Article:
“I’m getting ready to put a house on the market on Thursday,” Lohkamp said earlier this month. “And it’ll be sold before Friday.”

Buyers came from Colorado, California, Virginia and elsewhere, largely searching for the extra space the Land of Enchantment offers. The competition for homes was so intense that Lohkamp encouraged step-up buyers who couldn’t afford two mortgages to sell their homes before closing on a new one. In some cases, she said, that meant Albuquerque buyers had to move into short-term apartments or move back in with family before finding their dream home.

“They have to be ready to move, and be quick,” Lohkamp said.

This meant real estate agents such as Lohkamp stayed busy during the year.

They also had to adjust to changing sets of restrictions. Real estate was deemed an essential operation during the initial wave of business shutdowns in March but was not exempted when cases spiked in the fall.

The new rules closed real estate offices across the state, but it didn’t stop home sales. Lohkamp said she and other real estate agents got used to having clients sign documents outdoors in the cold and waiting in their cars while potential buyers toured homes alone.

Despite the challenges, Lohkamp said she’s made a point to attend every closing by her clients, whether in person, by phone or over platforms such as Zoom.

“A good majority haven’t done this before, and it’s a little scary,” Lohkamp said.


This time last year, New Mexico’s economy was humming, and oil and gas – the state’s most lucrative private industry – was a huge part of that.

Raye Miller, president of Regeneration Energy Corp. and mayor of Artesia, said he and others in southeastern New Mexico were optimistic heading into last year, citing the record prices for oil and gas leases in 2018 and 2019 among other positive indicators. And in the first couple of months, Miller said, that optimism was warranted, as capital investment and new drilling and development soared.

At least for a little while.

Raye Miller, president of Regeneration Energy Corp., says, “The future certainly looks a little bit brighter.” (Eddie Moore/Albuquerque Journal)

“Obviously, that changed substantially with COVID,” Miller said.

Few industries were hit harder in the early days of the pandemic. The virus and associated restrictions kept travel to a minimum, which meant fewer people were using oil and gas. The industry made national headlines in April, when oil prices briefly turned negative for the first time.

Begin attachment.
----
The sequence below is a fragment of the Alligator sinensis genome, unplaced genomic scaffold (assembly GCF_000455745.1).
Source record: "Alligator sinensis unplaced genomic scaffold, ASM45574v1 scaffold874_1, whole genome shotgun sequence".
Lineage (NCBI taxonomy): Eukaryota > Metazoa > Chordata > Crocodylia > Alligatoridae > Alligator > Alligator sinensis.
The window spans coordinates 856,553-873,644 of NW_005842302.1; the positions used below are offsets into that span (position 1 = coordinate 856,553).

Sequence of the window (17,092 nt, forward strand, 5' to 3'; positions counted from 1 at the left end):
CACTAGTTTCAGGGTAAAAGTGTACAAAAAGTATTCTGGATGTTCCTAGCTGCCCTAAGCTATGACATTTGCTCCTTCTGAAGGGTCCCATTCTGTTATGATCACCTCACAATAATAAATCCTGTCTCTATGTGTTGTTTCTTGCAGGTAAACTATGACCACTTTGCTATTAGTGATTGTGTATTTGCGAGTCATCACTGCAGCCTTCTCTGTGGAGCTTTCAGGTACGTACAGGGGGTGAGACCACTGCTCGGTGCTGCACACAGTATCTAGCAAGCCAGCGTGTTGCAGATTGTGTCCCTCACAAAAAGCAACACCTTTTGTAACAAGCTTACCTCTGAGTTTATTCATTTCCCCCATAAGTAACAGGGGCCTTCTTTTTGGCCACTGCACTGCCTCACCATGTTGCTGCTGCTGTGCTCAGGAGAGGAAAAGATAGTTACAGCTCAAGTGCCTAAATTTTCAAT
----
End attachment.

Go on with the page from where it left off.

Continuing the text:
The state rig count dropped from 117 in mid-March to just 41 by September as producers such as Regeneration waited for the price of oil to rebound before resuming operations.

“Each company had to take a hard look at what their cost of production was,” Miller said.

During the depths of the shutdown, Miller said, there wasn’t much to do, besides wait – and occasionally perfect his golf game.

“It wasn’t a pleasant time.” Miller said.

Perhaps surprisingly, however, Miller said, the industry has slowly but steadily started to recover in the past few months. Crude oil prices have rebounded to above $50 per barrel this month, not far from where they stood in February 2020. Miller said the recovery has given Regeneration and other producers a chance to pick a few projects back up – not on the same scale as before, but enough to breathe a bit of life back into the industry after an unprecedented year.

“It’s been, certainly, a year of struggle,” Miller said. “But at this point, the future certainly looks a little bit brighter.”

Medical cannabis

About a month into the pandemic, medical cannabis patient and industry advocate Jason Barker said, he saw something he’d never seen at a New Mexico dispensary before: lines stretching outdoors.

New Mexico businesses of all shapes and sizes experienced lines due to capacity restrictions in 2020, but Barker said standing outside a dispensary can make you a target.

“We’re not just standing around to go into a grocery store; we’re standing outside a dispensary with typically a lot of cash in the wallet,” Barker said.